This post is by Minna Salami
Admittedly, it’s not the best time to reveal that I’m a Sex and the City fan. Last month, all four of its stars won a joint razzie for worst actress as well as for worst screen ensemble and for worst sequel.
Nevertheless, in its heyday, my mum and I would watch it together every week. In a sense, it was a bonding act, during which she and I would discuss the issues the show brought up. Issues that had affected her as a young woman in the 70s, like choosing between career and family or being sexually confident in a ‘man’s world’, still felt relevant to me a generation later.
We would laugh at Samantha’s bawdiness, agree with Miranda’s level-headedness, get irritated with Charlotte’s girliness, and Carrie’s flummoxed questions about relationships with the opposite sex floated gently in the air even when the show was over.
Not only do I cherish those moments my mum and I shared thanks to Sex and the City, I also believe that the series contributed to the feminist worldview I built as a young woman. Statements like, “A guy can just as easily dump you if you fuck him on the first date as he can if you wait until the tenth,” felt startingly fresh to hear expressed by women on mainstream television.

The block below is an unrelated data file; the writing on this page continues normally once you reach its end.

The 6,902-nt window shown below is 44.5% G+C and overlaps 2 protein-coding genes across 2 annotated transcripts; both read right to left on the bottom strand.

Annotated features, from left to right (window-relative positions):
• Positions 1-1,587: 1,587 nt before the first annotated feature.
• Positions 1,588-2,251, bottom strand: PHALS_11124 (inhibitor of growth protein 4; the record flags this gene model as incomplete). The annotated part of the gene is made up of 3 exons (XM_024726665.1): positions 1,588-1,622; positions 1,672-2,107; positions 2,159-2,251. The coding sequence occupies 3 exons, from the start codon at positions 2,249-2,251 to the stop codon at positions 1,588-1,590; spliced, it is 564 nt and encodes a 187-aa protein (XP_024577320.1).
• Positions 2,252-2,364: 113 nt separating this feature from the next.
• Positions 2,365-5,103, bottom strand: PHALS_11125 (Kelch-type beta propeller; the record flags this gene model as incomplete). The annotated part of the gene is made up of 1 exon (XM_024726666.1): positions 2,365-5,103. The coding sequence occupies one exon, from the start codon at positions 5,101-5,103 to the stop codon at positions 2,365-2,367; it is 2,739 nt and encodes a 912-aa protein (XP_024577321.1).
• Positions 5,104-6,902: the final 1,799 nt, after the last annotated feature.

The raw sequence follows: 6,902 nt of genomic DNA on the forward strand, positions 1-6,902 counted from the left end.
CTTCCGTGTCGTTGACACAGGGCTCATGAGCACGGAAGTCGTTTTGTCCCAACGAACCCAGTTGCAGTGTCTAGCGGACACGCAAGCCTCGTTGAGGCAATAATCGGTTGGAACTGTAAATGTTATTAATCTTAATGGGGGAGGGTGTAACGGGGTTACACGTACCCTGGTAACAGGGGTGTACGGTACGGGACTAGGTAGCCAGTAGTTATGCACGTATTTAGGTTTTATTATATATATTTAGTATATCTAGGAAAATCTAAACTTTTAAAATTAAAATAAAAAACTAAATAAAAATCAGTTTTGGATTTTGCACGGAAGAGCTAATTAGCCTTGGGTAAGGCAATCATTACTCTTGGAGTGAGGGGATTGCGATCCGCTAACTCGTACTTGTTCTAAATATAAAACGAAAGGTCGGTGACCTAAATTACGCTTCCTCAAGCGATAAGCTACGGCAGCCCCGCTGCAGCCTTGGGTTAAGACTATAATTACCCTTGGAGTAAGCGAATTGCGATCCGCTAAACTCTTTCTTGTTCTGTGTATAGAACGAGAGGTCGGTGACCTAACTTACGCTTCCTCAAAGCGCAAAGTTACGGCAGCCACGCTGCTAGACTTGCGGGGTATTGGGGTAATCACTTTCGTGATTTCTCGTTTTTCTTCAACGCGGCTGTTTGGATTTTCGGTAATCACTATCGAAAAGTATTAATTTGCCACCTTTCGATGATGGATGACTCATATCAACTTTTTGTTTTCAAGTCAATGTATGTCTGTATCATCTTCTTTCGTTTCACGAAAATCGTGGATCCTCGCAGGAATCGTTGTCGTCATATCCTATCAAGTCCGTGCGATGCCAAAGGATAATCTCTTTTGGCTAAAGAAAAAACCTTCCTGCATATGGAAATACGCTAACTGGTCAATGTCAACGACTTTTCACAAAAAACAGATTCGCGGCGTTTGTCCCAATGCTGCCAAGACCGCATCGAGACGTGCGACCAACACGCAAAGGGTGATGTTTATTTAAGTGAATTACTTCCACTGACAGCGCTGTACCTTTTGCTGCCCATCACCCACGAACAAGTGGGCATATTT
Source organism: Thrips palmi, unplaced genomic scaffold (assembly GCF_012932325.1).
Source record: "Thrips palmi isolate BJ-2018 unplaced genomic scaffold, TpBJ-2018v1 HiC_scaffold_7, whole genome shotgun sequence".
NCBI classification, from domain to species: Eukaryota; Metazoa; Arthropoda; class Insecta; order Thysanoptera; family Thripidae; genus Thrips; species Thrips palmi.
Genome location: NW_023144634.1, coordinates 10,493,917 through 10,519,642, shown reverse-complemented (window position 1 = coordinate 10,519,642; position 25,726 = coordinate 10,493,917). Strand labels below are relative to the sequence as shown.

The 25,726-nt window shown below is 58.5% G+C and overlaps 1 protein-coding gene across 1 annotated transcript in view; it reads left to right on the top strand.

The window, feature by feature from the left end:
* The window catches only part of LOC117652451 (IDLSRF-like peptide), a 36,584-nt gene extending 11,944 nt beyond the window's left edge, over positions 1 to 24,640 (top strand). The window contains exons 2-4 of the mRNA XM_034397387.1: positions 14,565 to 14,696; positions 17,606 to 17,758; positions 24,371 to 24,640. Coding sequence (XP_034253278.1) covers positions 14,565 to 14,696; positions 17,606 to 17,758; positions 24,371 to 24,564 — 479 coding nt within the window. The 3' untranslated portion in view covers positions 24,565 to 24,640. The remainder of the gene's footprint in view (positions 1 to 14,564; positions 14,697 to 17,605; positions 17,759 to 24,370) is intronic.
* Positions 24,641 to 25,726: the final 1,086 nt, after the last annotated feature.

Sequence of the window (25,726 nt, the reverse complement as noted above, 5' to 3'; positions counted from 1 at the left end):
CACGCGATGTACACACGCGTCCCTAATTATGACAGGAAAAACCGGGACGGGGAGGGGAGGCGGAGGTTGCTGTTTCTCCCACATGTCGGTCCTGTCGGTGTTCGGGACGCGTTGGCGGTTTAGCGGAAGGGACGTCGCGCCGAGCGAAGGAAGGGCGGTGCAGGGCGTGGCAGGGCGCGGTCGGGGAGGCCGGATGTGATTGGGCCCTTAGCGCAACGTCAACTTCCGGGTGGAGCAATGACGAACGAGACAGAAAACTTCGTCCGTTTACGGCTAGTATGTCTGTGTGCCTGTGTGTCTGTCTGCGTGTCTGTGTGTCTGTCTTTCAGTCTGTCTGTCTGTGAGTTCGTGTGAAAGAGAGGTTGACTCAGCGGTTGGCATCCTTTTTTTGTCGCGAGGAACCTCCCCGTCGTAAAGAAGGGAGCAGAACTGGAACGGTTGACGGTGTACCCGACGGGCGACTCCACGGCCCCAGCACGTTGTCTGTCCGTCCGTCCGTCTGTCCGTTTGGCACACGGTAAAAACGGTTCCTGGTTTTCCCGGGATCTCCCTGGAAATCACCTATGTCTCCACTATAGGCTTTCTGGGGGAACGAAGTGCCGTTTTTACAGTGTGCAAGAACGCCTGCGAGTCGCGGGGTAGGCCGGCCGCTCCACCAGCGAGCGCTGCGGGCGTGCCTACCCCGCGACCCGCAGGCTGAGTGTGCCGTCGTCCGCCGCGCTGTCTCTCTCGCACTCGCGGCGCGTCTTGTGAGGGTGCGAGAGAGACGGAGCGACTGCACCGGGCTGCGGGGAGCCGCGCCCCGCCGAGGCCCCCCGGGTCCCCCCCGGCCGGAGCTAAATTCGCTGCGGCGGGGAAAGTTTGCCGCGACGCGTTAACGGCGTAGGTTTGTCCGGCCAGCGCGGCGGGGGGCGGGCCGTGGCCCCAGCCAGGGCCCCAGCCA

However, using Sex and the City as proof of post-feminism rubs me the wrong way. Most recently, the book Chick Lit and Postfeminism discusses what is referred to as the ‘postfeminist genre’ of chick lit such as Sex and the City. The popular myth surrounding the series seems to be that if four independent, succcessful and liberated women could visit the screens of millions of viewers every week despite the series’ characteristic shock factor, then structural gender inequalities have been eradicated. Surely the world is now post-feminist.
What such arguments fail to acknowledge is that, even if this type of post-feminism were a reality, it would only apply to women with enough purchasing power to buy equality. It would be relevant only to women with enough financial freedom to consume life without having to rely on a man or on a patriarchal government. In other words, primarily to high-earning Western women.
However, the analysis of whether we live in a post-feminist world is neither ethnocentric nor based on how many pairs of shoes a woman can afford. Widespread use of the term post-feminism is not only a premature formality in the West, but it’s also an unfortunate neglect of global feminisms. The term feminism might have been coined in the West, but the feminist project is pan-cultural. Feminism, even with its many regional, racial and theoretical branches assumes equality for all women, from all corners of the world, and of all financial backgrounds, whether or not they wear Manolo’s.
Minna Salami was born in Finland, grew up in Nigeria and studied in Sweden. She has also lived and worked in Spain and New York. She currently resides in London, where she works as a writer and blogger, and where she is completing an MA in Gender Studies at SOAS University. She often writes about the African Diaspora, Race and Feminism, and is not afraid to speak her mind. She writes at http://www.msafropolitan.com